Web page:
Saturday, January 10, 2009

Community Supported Agriculture

My family watches PBS for almost all of our TV viewing. On one of the shows last year we saw a snippet about Community Supported Agriculture (CSA for short). For those of you that are unfamiliar with that term, as I was, these programs allow you to buy a share in a local farmers crop. This enables the farmer to bypass the grocery stores and put more money into their pockets while providing you the freshest produce possible!

How it works will vary from farmer to farmer but in general, each farm offers a specified amount of their projected crop directly to the public through a contract. You agree to purchase this amount weekly or bi-weekly. Sometimes they require the yearly fee upfront and some ask for the funds weekly upon pick-up. Contract prices vary, as do produce variety.

Most CSA participating farmers will provide you with a list of vegetables and/or fruits that they grow, along with a base expected output. You will be expected to be flexible with what you'll receive because your box will only include the crops that are in season. For instance, a box in the spring may include peas, beets and broccoli, but you won't receive tomatoes and summer squash until summer. This may be a big adjustment to people who are used to picking up whatever they want, whenever they want at the grocery store. Most will not customize your box for you, so if you don't like onions or cauliflower, you may end up with it anyway.

Each box will vary in weight according to the crop available, but normally the CSA will guarantee the box to weight between 10-15 pounds a week or something similar. Some CSA's have 1/2 shares available which are good for those of you who have smaller families or don't cook as much as you'd like.

Some CSA's offer delivery to your door or neighborhood and others you'll pick up at the farm or farmers market. A few will included extras such as eggs, fresh bread and flowers!

When searching for a CSA participant look for these things to insure the best bang for your buck:
  1. Ask for a listing of previous crops and those being planted for the current season. When you receive this list, make sure they have the vegetables and any extras you're looking for.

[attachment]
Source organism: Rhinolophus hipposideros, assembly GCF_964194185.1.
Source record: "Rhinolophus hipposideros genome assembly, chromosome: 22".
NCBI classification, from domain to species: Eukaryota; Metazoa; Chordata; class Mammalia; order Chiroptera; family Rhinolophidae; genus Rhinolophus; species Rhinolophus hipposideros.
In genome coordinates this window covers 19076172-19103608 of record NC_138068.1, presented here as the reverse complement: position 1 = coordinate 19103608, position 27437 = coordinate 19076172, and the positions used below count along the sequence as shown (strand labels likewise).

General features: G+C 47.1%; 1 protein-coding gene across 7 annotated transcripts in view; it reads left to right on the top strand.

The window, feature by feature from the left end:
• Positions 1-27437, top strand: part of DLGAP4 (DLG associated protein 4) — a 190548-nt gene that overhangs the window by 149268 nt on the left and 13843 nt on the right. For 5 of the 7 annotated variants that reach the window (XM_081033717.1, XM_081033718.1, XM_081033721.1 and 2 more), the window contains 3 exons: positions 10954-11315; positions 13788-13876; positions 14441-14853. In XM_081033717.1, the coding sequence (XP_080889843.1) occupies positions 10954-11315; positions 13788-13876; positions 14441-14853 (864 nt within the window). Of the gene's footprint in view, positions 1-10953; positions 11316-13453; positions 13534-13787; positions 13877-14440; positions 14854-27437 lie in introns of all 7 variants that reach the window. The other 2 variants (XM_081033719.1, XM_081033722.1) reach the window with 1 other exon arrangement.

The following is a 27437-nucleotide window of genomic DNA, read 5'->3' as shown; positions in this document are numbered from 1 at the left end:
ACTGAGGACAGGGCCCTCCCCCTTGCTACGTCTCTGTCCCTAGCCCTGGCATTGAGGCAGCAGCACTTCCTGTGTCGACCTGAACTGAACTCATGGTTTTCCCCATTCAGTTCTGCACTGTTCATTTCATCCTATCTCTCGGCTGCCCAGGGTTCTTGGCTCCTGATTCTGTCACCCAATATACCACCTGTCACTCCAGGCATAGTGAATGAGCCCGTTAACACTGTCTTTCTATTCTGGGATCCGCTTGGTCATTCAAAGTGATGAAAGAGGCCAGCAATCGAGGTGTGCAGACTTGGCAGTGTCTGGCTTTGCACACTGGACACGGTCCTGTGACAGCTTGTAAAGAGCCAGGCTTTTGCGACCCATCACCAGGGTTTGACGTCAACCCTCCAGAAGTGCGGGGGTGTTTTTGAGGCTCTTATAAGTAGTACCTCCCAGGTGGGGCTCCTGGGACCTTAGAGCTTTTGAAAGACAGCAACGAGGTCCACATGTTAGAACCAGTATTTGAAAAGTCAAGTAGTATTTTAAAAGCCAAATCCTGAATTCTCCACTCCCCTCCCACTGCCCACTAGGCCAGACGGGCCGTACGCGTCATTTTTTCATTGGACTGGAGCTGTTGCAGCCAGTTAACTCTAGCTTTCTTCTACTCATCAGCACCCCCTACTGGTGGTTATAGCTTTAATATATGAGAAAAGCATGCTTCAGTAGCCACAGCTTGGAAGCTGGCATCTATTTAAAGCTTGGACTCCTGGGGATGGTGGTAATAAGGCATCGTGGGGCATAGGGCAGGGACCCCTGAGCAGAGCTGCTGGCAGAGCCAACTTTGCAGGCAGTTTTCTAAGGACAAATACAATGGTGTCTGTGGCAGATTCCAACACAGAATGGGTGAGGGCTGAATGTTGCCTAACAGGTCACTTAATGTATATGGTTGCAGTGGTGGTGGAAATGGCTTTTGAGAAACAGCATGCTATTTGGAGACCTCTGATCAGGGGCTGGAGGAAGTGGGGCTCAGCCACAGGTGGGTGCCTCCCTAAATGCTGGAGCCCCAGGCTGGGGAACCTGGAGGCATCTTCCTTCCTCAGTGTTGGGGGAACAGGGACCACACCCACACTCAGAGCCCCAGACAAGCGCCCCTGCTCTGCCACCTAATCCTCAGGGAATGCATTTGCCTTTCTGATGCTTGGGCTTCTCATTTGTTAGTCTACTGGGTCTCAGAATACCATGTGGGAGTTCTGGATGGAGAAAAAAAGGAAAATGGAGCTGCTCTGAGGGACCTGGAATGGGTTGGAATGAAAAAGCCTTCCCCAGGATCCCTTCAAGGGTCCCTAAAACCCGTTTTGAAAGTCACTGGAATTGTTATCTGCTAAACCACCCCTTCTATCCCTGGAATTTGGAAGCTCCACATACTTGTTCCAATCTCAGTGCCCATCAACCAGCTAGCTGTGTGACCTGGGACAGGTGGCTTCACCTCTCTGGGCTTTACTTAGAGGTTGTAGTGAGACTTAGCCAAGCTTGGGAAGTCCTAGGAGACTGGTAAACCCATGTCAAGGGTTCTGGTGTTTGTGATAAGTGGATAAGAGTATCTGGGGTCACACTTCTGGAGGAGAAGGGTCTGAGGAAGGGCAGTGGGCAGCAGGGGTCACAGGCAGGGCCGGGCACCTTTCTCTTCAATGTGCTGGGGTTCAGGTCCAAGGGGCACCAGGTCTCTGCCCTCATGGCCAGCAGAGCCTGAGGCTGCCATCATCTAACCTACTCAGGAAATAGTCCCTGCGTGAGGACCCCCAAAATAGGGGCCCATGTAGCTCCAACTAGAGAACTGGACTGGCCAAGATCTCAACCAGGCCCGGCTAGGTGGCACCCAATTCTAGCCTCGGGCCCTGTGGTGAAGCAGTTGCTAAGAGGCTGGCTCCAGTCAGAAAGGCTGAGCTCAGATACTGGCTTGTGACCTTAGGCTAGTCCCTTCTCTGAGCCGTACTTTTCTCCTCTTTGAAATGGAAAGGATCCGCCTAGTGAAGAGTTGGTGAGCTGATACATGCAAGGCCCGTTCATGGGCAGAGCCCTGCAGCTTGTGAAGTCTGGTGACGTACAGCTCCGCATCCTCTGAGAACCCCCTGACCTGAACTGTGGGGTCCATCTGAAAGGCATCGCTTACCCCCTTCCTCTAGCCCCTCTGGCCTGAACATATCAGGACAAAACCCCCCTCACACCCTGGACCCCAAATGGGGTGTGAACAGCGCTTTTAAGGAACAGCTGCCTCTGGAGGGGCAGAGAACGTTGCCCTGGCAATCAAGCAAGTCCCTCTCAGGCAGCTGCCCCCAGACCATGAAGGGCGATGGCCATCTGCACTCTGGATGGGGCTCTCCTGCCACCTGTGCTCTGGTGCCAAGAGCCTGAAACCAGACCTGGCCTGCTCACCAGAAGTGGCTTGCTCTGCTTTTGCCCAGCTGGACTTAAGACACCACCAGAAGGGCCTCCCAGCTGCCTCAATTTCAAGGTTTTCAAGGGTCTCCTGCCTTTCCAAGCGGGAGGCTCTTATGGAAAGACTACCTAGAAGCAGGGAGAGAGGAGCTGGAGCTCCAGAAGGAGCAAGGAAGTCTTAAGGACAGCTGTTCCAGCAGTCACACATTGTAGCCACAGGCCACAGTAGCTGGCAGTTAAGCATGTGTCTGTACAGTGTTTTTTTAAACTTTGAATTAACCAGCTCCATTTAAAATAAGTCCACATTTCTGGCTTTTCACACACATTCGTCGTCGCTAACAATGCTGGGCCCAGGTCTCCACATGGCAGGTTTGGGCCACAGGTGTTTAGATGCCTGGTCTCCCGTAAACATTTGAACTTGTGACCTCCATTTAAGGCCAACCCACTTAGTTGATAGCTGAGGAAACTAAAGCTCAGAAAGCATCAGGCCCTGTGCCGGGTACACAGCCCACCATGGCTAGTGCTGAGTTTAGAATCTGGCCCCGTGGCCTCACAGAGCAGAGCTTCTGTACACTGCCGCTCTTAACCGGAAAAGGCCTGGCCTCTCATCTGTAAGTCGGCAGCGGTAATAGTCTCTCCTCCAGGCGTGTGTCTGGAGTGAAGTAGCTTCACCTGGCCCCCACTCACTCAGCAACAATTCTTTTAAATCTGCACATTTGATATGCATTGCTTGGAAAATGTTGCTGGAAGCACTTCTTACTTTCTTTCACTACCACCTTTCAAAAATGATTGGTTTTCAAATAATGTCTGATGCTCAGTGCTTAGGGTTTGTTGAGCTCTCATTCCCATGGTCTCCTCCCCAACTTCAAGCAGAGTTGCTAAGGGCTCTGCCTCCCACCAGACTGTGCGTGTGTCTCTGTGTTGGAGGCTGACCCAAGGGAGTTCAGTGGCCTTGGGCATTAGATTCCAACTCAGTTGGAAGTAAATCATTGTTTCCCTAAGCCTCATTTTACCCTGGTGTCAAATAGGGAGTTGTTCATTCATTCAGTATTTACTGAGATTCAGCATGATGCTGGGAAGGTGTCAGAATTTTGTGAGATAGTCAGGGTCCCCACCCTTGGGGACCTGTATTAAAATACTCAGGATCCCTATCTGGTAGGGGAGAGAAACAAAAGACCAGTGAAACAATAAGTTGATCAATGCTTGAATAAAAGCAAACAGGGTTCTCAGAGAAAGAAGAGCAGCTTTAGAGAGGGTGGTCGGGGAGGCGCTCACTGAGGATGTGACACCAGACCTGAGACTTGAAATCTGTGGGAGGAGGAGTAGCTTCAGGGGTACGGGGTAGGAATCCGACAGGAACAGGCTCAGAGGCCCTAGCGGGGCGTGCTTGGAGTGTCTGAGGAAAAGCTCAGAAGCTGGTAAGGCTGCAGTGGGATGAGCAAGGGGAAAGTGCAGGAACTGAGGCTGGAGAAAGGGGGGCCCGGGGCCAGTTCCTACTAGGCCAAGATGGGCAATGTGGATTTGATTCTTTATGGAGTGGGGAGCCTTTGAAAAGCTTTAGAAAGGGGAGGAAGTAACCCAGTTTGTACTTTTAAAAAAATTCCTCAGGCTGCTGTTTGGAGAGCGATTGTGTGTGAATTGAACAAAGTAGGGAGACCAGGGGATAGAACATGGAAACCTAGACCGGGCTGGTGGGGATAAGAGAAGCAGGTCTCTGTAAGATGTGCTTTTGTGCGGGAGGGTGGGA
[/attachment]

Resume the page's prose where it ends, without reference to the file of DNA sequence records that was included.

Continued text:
2. Ask about farming processes. Do they grow organic? If they use pesticides, what kinds do they use? Are they using sustainable farming methods that reduce fertilizers and water consumption?

  3. Verify the pick up or drop off arrangements. Just because a farm is near you doesn't mean you can pick your share up within a reasonable distance.

  4. Ask to visit the farm before buying a share. If they won't let you visit, something might not be quite right with the operation.

  5. Ask for references from current or previous customers. You want to know how they've enjoyed their experience.

  6. Some farms offer discounts for working around the farm. If this is something you and your family may enjoy, it may be well worth the savings!

  7. Check to see if the farm has greenhouses. If they do, they'll be able to protect their seedlings from late or early season frost and may be able to extend their growing season.

  8. Ask about vacation arrangements. If you're out of town for a few weeks can someone else accept your share?

With all of this in mind check out Local Harvest to find a CSA. If one is not available in your area plan to visit a co-op or Farmer's Market. You may find a farmer there that can help you further.

Buying locally will help the local economy by keeping money in the area, reduce emissions for transporting your food, provide the local farmer with a better income than selling wholesale to the grocery store, and your family will receive the freshest food available at amazing prices!

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